Who is Bill Perkins? I found this biography from his web site (www.billperkins.com).
Bill Perkins’s wit, insight, and penetrating stories make him a sought-after speaker for corporate and Christian groups. He has conducted business and leadership seminars across the country for companies such as Alaska Airlines and McDonald’s. Bill has appeared on nationally broadcast radio and television shows, including “The O’Reilly Factor.” He addresses men’s groups around the world and has conducted chapels for major league baseball teams.
Bill served as a senior pastor for 24 years and is the founder and CEO of Million Mighty Men. He is a graduate of the University of Texas and Dallas Theological Seminary.
Bill has authored or collaborated on 22 books, including the best selling Six Battles Every Man Must Win and When Good Men Are Tempted. He also wrote 6 Rules Every Man Must Break, the Jesus experiment, and When Good Men Get Angry. Bill coauthored the business book Give ‘Em the Pickle!,and the Handbook to Leadership.
He and his wife, Cindy, live near Portland, Oregon. They have three adult sons and two grandchildren.
Perkins sounds like a fine guy. And, the book I am reading is neither ultra-religious, nor ultra-psychiatrist or counselor.
You will just see yourself in the stories. Sometimes, being angry is pretty silly.
Let’s hope all of us afflicted with anger get over it. I hope I do. The world will be a better place.
I have read Stuart Woods‘ novels for many years. He publishes three new books a year, rotating major characters and themes. Thirty-nine of his books have made the New York Times fiction best-seller list.
His last few, however, have focused upon Stone Barrington. Barrington is a former cop, and an attorney of counsel in a New York firm, who is also wealthy and a playboy. One lesson from his adventures is that money sometimes winds you up in some pretty difficult places.
Woods is a great writer, and his strength is dialogue among characters. In most cases, you feel as if you are standing with them, observing, reacting, and taking it all in. Rarely do the sexual escapades reach the level of what you would call salacious, but they do present just enough to pique your interest. Surprisingly, only two of the books have been made into television mini-series.
The newest book is called Cut and Thrust (New York: Putnam, 2014). This is a book set in the context of a political convention in Los Angeles, with most of the action at Barrington’s hotel, The Arrington, named after his ex-wife who was murdered in a previous book. In addition to Barrington, the other major characters are the outgoing U.S. President, Will Lee, and his wife, Katharine Lee, who is running for President. Barrington is dating her deputy campaign manager, Ann Keaton.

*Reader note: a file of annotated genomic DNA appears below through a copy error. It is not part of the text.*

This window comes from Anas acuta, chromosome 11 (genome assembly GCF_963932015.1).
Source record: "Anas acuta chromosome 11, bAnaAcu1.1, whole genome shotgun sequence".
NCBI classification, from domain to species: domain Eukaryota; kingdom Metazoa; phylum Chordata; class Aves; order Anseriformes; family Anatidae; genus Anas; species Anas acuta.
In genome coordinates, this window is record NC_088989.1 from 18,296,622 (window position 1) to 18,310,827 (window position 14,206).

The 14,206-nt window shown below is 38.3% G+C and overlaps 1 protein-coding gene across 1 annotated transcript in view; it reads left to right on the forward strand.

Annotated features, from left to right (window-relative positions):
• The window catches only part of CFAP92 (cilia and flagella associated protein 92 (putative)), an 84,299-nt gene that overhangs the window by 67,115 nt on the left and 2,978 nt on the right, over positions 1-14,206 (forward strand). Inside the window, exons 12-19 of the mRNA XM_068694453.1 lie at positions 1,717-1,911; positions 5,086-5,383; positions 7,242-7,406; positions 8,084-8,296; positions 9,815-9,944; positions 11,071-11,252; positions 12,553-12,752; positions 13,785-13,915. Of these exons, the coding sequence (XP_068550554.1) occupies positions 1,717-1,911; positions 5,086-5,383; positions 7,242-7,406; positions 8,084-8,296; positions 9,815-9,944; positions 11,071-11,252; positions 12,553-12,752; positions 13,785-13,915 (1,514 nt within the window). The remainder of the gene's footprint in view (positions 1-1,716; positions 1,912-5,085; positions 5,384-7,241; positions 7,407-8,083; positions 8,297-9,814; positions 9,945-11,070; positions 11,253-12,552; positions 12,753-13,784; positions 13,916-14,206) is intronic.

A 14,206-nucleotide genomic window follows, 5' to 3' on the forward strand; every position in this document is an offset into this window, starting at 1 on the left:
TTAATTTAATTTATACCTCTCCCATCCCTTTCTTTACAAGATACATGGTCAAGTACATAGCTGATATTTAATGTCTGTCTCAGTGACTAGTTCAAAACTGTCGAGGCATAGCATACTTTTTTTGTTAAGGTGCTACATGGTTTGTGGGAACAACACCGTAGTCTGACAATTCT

Frankly, I would love to fly on the airplanes that Barrington flies and travels on, and also, stay at The Arrington. I would not love to see the room service bill for all the breakfasts, lunches, dinners, late night buffets, and bar orders. My favorite book of his was called L.A. Dead, which you would have to find in garage sales.
If you have never heard of Stuart Woods, here is his biography from his web site (www.stuartwoods.com):
Stuart Woods was born in the small southern town of Manchester, Georgia and attended the local public schools, then graduated from the University of Georgia, with a BA in sociology. He doesn’t remember why.
After college, he spent a year in Atlanta and two months in basic training for what he calls “the draft-dodger program” of the Air National Guard. Then, in the autumn of 1960, he moved to New York, in search of a writing job. The magazines and newspapers weren’t hiring, so he got a job in a training program at an advertising agency, earning seventy dollars a week. “It is a measure of my value to the company,” he says, “that my secretary was earning eighty dollars a week.” He spent the whole of the nineteen-sixties in New York, with the exception of ten months, which he spent in Mannheim, Germany, at the request of John F. Kennedy. The Soviets had built the Berlin Wall, and Woods, along with a lot of other national guardsmen, was sent to Germany, “. . . to do God knows what,” as he puts it. What he did, he says, was ” . . . fly a two-and-a-half-ton truck up and down the autobahn.” He notes that the truck was all he ever flew in the Air Force.